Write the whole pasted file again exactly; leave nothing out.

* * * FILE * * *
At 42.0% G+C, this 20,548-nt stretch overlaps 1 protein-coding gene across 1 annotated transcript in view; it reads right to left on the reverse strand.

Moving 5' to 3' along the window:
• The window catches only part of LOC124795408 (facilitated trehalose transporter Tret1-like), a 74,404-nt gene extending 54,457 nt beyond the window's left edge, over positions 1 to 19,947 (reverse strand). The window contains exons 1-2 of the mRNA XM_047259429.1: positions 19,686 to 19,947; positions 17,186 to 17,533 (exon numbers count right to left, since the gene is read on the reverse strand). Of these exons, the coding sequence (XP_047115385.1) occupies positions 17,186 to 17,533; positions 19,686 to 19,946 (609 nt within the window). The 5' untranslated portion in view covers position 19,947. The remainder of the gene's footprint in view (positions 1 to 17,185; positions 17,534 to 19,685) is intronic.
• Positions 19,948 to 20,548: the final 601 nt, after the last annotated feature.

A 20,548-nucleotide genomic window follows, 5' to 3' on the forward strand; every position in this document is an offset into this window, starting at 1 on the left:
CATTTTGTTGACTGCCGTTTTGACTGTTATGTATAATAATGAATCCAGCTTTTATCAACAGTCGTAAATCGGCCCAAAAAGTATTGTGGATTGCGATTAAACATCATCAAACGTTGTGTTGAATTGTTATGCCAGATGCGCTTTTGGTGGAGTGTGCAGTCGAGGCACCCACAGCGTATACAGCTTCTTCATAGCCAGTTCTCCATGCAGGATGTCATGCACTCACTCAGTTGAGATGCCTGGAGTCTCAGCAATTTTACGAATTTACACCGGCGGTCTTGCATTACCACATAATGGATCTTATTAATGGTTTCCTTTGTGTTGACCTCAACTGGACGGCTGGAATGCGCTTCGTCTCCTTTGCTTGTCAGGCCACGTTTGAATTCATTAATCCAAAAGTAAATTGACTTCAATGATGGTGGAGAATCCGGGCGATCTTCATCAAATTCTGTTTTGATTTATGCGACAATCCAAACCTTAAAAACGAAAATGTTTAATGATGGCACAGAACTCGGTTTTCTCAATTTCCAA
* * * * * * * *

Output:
At 42.0% G+C, this 20,548-nt stretch overlaps 1 protein-coding gene across 1 annotated transcript in view; it reads right to left on the reverse strand.

Moving 5' to 3' along the window:
• The window catches only part of LOC124795408 (facilitated trehalose transporter Tret1-like), a 74,404-nt gene extending 54,457 nt beyond the window's left edge, over positions 1 to 19,947 (reverse strand). The window contains exons 1-2 of the mRNA XM_047259429.1: positions 19,686 to 19,947; positions 17,186 to 17,533 (exon numbers count right to left, since the gene is read on the reverse strand). Of these exons, the coding sequence (XP_047115385.1) occupies positions 17,186 to 17,533; positions 19,686 to 19,946 (609 nt within the window). The 5' untranslated portion in view covers position 19,947. The remainder of the gene's footprint in view (positions 1 to 17,185; positions 17,534 to 19,685) is intronic.
• Positions 19,948 to 20,548: the final 601 nt, after the last annotated feature.

A 20,548-nucleotide genomic window follows, 5' to 3' on the forward strand; every position in this document is an offset into this window, starting at 1 on the left:
CATTTTGTTGACTGCCGTTTTGACTGTTATGTATAATAATGAATCCAGCTTTTATCAACAGTCGTAAATCGGCCCAAAAAGTATTGTGGATTGCGATTAAACATCATCAAACGTTGTGTTGAATTGTTATGCCAGATGCGCTTTTGGTGGAGTGTGCAGTCGAGGCACCCACAGCGTATACAGCTTCTTCATAGCCAGTTCTCCATGCAGGATGTCATGCACTCACTCAGTTGAGATGCCTGGAGTCTCAGCAATTTTACGAATTTACACCGGCGGTCTTGCATTACCACATAATGGATCTTATTAATGGTTTCCTTTGTGTTGACCTCAACTGGACGGCTGGAATGCGCTTCGTCTCCTTTGCTTGTCAGGCCACGTTTGAATTCATTAATCCAAAAGTAAATTGACTTCAATGATGGTGGAGAATCCGGGCGATCTTCATCAAATTCTGTTTTGATTTATGCGACAATCCAAACCTTAAAAACGAAAATGTTTAATGATGGCACAGAACTCGGTTTTCTCAATTTCCAA